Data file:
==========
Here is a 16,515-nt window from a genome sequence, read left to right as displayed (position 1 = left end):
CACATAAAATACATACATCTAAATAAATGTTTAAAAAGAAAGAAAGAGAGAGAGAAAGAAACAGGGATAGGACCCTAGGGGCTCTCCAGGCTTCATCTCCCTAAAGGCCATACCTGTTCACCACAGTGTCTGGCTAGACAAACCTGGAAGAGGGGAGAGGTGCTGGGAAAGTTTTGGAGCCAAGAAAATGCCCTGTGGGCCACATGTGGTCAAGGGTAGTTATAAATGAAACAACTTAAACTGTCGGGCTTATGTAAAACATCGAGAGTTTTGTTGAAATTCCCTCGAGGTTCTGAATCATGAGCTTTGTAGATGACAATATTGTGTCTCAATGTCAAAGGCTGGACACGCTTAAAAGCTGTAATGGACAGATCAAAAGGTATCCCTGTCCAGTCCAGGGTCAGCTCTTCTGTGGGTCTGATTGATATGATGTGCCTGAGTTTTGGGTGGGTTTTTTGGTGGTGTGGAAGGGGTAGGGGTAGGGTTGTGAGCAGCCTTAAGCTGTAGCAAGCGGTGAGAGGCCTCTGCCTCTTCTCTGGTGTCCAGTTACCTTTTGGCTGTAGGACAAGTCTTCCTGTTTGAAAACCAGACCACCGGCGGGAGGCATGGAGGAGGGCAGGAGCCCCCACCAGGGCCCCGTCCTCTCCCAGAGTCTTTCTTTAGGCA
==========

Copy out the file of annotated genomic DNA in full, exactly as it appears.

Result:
Here is a 16,515-nt window from a genome sequence, read left to right as displayed (position 1 = left end):
CACATAAAATACATACATCTAAATAAATGTTTAAAAAGAAAGAAAGAGAGAGAGAAAGAAACAGGGATAGGACCCTAGGGGCTCTCCAGGCTTCATCTCCCTAAAGGCCATACCTGTTCACCACAGTGTCTGGCTAGACAAACCTGGAAGAGGGGAGAGGTGCTGGGAAAGTTTTGGAGCCAAGAAAATGCCCTGTGGGCCACATGTGGTCAAGGGTAGTTATAAATGAAACAACTTAAACTGTCGGGCTTATGTAAAACATCGAGAGTTTTGTTGAAATTCCCTCGAGGTTCTGAATCATGAGCTTTGTAGATGACAATATTGTGTCTCAATGTCAAAGGCTGGACACGCTTAAAAGCTGTAATGGACAGATCAAAAGGTATCCCTGTCCAGTCCAGGGTCAGCTCTTCTGTGGGTCTGATTGATATGATGTGCCTGAGTTTTGGGTGGGTTTTTTGGTGGTGTGGAAGGGGTAGGGGTAGGGTTGTGAGCAGCCTTAAGCTGTAGCAAGCGGTGAGAGGCCTCTGCCTCTTCTCTGGTGTCCAGTTACCTTTTGGCTGTAGGACAAGTCTTCCTGTTTGAAAACCAGACCACCGGCGGGAGGCATGGAGGAGGGCAGGAGCCCCCACCAGGGCCCCGTCCTCTCCCAGAGTCTTTCTTTAGGCA